At the end of the day we all choose how to spend our time and ultimately that is a reflection of what is important in our lives.  I never want someone to think I’m “too busy” to be available in a time of need.  Take “busy” out of your vocabulary and re-prioritize if necessary.  This applies to families too – if there are too many activities that cover your calendar and there is never family time, the calendar might need to be adjusted.  I am thankful for the activities I did participate in while growing up which were numerous, but more thankful for the consistency of eating supper together as a family.  Family time was a priority in our home and I believe contributed greatly to who I am today.  Learning to say “no” without guilt was one of the greatest lessons of my life and one of the most freeing. 


After 11 years in the same church, which I can’t even count the ways I have loved that church as there are too many, I have been in a season of needing a difference in my church life.  I crave simple and smaller as I age, a one light town continues to call my name but that is a story for another time.  As I have been visiting Bayou City Fellowship, I have thoroughly enjoyed a smaller congregation, singing Hymns which remind me of the church I grew up in, worshiping with young and old and teaching that matches my learning style – ultimately challenging me deeply to be obedient to the Scriptures.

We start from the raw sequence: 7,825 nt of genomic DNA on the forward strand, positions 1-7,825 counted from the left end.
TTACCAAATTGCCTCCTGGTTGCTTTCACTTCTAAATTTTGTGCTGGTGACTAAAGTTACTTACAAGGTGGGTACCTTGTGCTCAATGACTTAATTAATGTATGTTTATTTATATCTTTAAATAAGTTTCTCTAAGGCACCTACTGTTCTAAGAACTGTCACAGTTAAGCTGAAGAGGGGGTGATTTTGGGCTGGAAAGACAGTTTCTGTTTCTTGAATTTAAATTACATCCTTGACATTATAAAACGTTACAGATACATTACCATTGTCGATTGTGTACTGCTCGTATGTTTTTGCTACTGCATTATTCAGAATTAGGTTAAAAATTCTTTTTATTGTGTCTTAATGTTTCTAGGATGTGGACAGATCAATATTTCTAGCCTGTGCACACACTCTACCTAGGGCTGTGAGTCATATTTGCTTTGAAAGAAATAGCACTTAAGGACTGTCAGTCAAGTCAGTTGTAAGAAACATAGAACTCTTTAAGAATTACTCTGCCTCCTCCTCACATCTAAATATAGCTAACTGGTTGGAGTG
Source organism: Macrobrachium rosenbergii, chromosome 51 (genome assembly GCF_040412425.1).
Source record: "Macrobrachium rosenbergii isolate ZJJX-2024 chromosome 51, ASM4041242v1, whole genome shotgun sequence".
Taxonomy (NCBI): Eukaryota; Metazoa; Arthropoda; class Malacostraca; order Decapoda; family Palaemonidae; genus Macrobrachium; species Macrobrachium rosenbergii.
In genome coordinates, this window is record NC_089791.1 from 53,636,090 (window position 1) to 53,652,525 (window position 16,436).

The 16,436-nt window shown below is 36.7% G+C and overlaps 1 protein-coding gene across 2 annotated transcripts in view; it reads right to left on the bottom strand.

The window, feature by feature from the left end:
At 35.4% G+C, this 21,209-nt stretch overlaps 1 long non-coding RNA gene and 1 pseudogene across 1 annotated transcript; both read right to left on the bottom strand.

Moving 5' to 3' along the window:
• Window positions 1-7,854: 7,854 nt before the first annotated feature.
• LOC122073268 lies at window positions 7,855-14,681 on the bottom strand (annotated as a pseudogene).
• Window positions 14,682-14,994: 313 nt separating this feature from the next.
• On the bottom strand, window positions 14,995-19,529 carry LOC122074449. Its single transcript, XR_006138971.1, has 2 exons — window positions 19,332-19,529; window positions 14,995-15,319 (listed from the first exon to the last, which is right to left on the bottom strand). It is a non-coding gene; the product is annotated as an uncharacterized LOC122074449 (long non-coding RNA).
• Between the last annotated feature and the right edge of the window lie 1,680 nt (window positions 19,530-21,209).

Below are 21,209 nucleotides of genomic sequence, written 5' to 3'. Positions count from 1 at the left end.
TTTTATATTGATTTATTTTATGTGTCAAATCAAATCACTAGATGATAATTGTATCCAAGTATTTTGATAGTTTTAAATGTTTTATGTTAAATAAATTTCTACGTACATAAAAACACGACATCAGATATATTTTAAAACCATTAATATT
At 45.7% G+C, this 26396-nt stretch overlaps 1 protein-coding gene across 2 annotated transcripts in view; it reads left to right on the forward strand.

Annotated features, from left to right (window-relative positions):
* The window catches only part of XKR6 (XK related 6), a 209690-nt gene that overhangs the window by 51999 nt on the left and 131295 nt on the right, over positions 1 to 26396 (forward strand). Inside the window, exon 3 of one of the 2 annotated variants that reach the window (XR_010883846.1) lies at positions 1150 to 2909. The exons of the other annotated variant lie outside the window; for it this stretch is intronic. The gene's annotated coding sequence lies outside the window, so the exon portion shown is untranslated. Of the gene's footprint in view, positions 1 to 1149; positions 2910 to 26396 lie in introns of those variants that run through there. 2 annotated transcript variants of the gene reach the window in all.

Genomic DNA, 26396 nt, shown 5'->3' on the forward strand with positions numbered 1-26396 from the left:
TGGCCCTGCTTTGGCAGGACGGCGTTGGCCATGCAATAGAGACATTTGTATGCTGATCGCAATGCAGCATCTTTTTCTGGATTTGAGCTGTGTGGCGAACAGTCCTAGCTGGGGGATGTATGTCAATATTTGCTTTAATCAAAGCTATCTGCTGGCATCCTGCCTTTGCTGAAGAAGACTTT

Maybe organized church isn’t your thing, or maybe you’re needing a change in church, or maybe you haven’t been in a while.  More than anything church is Community.  It’s where I’ve met a lot of my Besties, it keeps me in the most important Book of all, it’s kept me busy in seasons that I needed activity, and ultimately has made me a better person who is more content day by day.  Everyone needs community, I would encourage you to look one up in your neighborhood and give it a try. 

As I write tonight, a cold front is blowing through Texas, I welcome the change in season and hope Fall will stick around. Seasons change and life changes, it’s good to evaluate, or go for a run if that’s your thing, and work out where you are.  Reset priorities if necessary, make some changes, say “no”, try something new, get out of the everyday box.   I always feel refreshed with the start of a new season. 



  1. Tatuu on January 12, 2012 at 10:11 am

    Love this!